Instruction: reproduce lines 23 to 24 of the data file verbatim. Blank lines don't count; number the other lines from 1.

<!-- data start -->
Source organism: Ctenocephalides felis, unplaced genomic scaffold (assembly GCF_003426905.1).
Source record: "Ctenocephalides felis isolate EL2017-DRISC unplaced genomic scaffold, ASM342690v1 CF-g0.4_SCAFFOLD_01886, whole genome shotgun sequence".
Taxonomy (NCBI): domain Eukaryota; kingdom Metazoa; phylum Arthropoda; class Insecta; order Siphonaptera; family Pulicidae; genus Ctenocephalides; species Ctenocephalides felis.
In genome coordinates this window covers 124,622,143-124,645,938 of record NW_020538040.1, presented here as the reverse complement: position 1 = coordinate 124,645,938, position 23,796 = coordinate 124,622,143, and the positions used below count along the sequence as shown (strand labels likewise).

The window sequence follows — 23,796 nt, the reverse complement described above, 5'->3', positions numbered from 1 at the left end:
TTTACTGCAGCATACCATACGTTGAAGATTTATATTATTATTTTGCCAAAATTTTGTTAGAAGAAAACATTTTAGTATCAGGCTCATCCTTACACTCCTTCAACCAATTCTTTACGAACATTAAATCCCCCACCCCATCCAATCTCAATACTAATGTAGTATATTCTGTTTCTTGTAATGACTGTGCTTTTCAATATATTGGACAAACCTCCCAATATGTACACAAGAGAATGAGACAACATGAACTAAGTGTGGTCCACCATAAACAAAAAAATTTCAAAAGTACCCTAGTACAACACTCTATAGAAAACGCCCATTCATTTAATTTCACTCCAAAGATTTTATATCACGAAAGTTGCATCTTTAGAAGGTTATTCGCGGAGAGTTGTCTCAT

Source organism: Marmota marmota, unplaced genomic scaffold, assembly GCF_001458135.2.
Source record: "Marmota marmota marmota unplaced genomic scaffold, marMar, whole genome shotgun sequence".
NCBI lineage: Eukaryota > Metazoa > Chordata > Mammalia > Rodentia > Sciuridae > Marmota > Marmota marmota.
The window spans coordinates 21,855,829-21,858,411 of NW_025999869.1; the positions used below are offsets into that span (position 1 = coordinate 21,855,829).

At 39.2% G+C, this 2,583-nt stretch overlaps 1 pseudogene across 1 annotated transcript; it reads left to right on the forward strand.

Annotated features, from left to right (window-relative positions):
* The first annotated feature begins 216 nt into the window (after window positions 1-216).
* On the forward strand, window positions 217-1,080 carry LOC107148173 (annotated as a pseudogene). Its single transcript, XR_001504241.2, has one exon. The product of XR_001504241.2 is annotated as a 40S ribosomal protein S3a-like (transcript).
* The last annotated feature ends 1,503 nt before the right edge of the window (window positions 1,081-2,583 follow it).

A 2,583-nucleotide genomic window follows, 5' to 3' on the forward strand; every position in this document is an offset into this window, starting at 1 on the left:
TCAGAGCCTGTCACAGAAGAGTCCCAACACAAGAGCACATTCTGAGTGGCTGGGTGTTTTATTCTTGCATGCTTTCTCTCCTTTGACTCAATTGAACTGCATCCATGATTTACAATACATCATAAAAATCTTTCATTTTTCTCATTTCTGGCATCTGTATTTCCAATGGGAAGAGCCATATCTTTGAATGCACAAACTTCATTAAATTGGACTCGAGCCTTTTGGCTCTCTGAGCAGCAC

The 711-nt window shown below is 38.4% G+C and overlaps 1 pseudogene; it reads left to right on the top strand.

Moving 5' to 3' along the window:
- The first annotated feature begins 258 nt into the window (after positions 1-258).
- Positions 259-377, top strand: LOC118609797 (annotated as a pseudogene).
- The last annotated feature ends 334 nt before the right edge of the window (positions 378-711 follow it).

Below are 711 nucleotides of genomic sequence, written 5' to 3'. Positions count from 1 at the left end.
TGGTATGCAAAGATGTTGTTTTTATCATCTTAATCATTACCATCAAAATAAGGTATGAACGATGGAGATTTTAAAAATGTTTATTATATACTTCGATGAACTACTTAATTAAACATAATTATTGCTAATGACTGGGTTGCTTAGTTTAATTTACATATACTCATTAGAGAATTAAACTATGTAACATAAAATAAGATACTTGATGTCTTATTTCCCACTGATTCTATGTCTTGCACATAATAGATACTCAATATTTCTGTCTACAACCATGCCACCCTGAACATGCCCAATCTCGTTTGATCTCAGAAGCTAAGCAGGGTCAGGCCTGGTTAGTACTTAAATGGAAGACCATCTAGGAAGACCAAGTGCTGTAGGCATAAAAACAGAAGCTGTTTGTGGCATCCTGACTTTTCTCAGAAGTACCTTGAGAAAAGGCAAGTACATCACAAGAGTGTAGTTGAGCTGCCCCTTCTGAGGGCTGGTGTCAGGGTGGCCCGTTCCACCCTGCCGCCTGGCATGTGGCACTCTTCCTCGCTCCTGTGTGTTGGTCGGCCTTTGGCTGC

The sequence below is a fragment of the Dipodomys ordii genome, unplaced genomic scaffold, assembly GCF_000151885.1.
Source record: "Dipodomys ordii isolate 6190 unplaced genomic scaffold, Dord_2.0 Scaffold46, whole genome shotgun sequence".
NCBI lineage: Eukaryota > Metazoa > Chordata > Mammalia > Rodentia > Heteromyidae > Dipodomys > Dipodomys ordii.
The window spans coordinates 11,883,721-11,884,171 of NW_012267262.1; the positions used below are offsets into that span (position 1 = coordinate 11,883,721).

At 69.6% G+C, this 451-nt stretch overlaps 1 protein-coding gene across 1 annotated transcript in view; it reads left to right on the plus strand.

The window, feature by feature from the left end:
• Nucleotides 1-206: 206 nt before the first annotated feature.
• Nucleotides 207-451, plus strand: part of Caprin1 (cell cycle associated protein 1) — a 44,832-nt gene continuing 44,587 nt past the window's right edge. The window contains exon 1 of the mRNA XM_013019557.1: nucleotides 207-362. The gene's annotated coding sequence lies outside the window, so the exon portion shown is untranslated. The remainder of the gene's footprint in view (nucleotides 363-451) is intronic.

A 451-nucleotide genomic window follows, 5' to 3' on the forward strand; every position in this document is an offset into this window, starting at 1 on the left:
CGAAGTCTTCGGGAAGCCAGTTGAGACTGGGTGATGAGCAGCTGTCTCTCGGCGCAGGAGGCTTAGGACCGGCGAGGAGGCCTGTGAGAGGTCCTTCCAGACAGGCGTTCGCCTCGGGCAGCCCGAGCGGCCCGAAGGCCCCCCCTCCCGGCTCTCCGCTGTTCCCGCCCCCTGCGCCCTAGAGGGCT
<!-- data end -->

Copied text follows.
Below are 711 nucleotides of genomic sequence, written 5' to 3'. Positions count from 1 at the left end.
TGGTATGCAAAGATGTTGTTTTTATCATCTTAATCATTACCATCAAAATAAGGTATGAACGATGGAGATTTTAAAAATGTTTATTATATACTTCGATGAACTACTTAATTAAACATAATTATTGCTAATGACTGGGTTGCTTAGTTTAATTTACATATACTCATTAGAGAATTAAACTATGTAACATAAAATAAGATACTTGATGTCTTATTTCCCACTGATTCTATGTCTTGCACATAATAGATACTCAATATTTCTGTCTACAACCATGCCACCCTGAACATGCCCAATCTCGTTTGATCTCAGAAGCTAAGCAGGGTCAGGCCTGGTTAGTACTTAAATGGAAGACCATCTAGGAAGACCAAGTGCTGTAGGCATAAAAACAGAAGCTGTTTGTGGCATCCTGACTTTTCTCAGAAGTACCTTGAGAAAAGGCAAGTACATCACAAGAGTGTAGTTGAGCTGCCCCTTCTGAGGGCTGGTGTCAGGGTGGCCCGTTCCACCCTGCCGCCTGGCATGTGGCACTCTTCCTCGCTCCTGTGTGTTGGTCGGCCTTTGGCTGC